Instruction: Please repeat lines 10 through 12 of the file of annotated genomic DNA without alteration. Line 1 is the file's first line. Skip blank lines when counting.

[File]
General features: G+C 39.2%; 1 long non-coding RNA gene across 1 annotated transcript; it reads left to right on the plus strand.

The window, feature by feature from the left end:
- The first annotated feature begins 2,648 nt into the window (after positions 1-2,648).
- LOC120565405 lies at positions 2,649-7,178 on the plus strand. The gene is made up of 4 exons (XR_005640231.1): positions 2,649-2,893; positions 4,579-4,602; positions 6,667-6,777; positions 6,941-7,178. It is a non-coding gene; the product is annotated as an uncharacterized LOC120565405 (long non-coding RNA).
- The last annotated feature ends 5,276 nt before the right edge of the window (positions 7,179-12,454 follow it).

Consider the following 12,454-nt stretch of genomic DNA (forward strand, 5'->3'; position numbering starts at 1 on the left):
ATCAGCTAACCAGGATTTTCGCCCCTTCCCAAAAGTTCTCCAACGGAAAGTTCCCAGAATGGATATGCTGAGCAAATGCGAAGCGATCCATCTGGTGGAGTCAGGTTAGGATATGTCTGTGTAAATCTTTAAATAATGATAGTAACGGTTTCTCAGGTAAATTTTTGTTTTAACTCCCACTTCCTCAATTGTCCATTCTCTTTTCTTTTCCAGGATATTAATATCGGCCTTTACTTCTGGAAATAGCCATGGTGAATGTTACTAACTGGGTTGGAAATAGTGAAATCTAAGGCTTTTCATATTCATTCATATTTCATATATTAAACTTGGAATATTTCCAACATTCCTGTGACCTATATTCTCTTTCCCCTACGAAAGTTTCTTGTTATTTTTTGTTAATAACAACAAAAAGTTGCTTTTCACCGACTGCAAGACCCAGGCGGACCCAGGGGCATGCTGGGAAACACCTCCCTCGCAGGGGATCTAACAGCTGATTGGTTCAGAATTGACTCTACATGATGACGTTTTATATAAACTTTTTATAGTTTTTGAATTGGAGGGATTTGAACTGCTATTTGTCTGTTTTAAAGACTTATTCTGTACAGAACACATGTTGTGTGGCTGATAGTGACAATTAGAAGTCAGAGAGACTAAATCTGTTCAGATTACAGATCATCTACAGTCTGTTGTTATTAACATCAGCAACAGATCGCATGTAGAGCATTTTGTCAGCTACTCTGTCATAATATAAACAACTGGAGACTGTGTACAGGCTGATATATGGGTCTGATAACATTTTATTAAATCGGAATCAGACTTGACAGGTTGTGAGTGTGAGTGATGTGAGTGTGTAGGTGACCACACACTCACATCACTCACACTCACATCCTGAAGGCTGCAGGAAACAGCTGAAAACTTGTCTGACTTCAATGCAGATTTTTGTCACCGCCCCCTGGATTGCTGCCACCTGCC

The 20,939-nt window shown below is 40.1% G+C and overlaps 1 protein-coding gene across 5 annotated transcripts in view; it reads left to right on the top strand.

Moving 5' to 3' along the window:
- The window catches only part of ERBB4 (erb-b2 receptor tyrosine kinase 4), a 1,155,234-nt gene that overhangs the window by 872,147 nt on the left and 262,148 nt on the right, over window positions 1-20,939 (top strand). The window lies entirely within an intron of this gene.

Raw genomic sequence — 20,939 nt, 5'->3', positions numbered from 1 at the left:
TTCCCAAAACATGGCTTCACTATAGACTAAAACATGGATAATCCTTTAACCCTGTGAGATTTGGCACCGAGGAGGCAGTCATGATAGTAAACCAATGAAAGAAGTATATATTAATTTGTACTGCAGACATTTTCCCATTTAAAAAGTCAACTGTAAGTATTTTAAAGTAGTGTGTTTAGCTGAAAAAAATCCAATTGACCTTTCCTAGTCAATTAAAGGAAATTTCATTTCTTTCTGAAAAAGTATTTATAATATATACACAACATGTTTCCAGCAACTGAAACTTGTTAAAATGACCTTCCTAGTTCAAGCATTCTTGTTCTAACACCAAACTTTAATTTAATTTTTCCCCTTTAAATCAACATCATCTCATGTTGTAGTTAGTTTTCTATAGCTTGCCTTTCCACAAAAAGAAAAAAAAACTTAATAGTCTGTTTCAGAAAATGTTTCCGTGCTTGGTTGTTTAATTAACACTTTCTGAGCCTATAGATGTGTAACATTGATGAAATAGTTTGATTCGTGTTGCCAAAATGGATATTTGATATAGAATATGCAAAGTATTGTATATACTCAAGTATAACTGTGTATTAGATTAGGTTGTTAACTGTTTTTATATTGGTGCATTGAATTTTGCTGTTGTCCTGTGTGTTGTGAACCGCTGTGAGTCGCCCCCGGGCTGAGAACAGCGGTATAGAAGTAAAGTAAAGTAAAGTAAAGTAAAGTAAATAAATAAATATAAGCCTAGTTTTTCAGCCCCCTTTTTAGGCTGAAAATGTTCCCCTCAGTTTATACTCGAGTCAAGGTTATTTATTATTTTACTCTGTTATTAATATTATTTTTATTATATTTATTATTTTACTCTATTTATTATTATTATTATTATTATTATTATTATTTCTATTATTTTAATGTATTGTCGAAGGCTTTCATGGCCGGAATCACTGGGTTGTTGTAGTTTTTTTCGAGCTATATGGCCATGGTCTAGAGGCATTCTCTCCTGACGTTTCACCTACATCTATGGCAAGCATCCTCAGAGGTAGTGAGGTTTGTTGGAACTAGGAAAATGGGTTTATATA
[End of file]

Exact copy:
- The window catches only part of ERBB4 (erb-b2 receptor tyrosine kinase 4), a 1,155,234-nt gene that overhangs the window by 872,147 nt on the left and 262,148 nt on the right, over window positions 1-20,939 (top strand). The window lies entirely within an intron of this gene.

Raw genomic sequence — 20,939 nt, 5'->3', positions numbered from 1 at the left:
TTCCCAAAACATGGCTTCACTATAGACTAAAACATGGATAATCCTTTAACCCTGTGAGATTTGGCACCGAGGAGGCAGTCATGATAGTAAACCAATGAAAGAAGTATATATTAATTTGTACTGCAGACATTTTCCCATTTAAAAAGTCAACTGTAAGTATTTTAAAGTAGTGTGTTTAGCTGAAAAAAATCCAATTGACCTTTCCTAGTCAATTAAAGGAAATTTCATTTCTTTCTGAAAAAGTATTTATAATATATACACAACATGTTTCCAGCAACTGAAACTTGTTAAAATGACCTTCCTAGTTCAAGCATTCTTGTTCTAACACCAAACTTTAATTTAATTTTTCCCCTTTAAATCAACATCATCTCATGTTGTAGTTAGTTTTCTATAGCTTGCCTTTCCACAAAAAGAAAAAAAAACTTAATAGTCTGTTTCAGAAAATGTTTCCGTGCTTGGTTGTTTAATTAACACTTTCTGAGCCTATAGATGTGTAACATTGATGAAATAGTTTGATTCGTGTTGCCAAAATGGATATTTGATATAGAATATGCAAAGTATTGTATATACTCAAGTATAACTGTGTATTAGATTAGGTTGTTAACTGTTTTTATATTGGTGCATTGAATTTTGCTGTTGTCCTGTGTGTTGTGAACCGCTGTGAGTCGCCCCCGGGCTGAGAACAGCGGTATAGAAGTAAAGTAAAGTAAAGTAAAGTAAAGTAAATAAATAAATATAAGCCTAGTTTTTCAGCCCCCTTTTTAGGCTGAAAATGTTCCCCTCAGTTTATACTCGAGTCAAGGTTATTTATTATTTTACTCTGTTATTAATATTATTTTTATTATATTTATTATTTTACTCTATTTATTATTATTATTATTATTATTATTATTATTTCTATTATTTTAATGTATTGTCGAAGGCTTTCATGGCCGGAATCACTGGGTTGTTGTAGTTTTTTTCGAGCTATATGGCCATGGTCTAGAGGCATTCTCTCCTGACGTTTCACCTACATCTATGGCAAGCATCCTCAGAGGTAGTGAGGTTTGTTGGAACTAGGAAAATGGGTTTATATA